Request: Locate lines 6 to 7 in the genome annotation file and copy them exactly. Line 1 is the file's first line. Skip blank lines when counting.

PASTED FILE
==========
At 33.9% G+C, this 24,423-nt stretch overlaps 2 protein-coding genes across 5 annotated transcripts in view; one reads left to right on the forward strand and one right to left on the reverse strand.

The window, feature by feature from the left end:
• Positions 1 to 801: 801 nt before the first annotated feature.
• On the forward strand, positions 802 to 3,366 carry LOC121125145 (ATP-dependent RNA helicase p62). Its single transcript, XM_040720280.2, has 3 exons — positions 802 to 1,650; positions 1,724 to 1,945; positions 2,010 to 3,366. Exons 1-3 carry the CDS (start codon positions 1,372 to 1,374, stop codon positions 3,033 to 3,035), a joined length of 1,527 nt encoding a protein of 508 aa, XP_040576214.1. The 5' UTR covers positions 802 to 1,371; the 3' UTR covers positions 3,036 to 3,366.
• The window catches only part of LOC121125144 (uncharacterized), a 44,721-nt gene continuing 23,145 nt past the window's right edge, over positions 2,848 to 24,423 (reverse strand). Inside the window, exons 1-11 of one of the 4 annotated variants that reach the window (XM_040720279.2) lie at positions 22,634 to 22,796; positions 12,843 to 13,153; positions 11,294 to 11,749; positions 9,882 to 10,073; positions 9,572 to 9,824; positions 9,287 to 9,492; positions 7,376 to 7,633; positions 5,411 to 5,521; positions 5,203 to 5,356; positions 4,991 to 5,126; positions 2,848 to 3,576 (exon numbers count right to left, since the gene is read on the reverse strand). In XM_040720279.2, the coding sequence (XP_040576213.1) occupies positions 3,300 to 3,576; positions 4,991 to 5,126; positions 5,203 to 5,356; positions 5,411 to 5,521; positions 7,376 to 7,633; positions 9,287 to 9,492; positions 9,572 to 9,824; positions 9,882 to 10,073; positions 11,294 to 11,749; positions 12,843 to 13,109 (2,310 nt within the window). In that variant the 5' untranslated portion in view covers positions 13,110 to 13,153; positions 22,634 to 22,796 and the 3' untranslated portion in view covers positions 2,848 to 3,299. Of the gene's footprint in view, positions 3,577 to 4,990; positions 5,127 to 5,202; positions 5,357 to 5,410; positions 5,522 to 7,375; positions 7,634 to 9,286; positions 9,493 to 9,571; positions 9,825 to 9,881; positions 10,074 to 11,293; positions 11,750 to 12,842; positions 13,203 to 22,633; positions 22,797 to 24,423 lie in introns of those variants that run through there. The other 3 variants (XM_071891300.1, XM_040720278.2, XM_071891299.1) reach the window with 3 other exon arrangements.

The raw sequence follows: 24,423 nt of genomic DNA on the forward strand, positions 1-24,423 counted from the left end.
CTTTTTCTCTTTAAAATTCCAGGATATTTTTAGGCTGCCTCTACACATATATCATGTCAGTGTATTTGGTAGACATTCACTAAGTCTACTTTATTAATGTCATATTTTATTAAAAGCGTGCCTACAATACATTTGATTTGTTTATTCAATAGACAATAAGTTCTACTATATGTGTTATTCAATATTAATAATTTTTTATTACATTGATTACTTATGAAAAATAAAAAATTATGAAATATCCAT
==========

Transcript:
The raw sequence follows: 24,423 nt of genomic DNA on the forward strand, positions 1-24,423 counted from the left end.
CTTTTTCTCTTTAAAATTCCAGGATATTTTTAGGCTGCCTCTACACATATATCATGTCAGTGTATTTGGTAGACATTCACTAAGTCTACTTTATTAATGTCATATTTTATTAAAAGCGTGCCTACAATACATTTGATTTGTTTATTCAATAGACAATAAGTTCTACTATATGTGTTATTCAATATTAATAATTTTTTATTACATTGATTACTTATGAAAAATAAAAAATTATGAAATATCCAT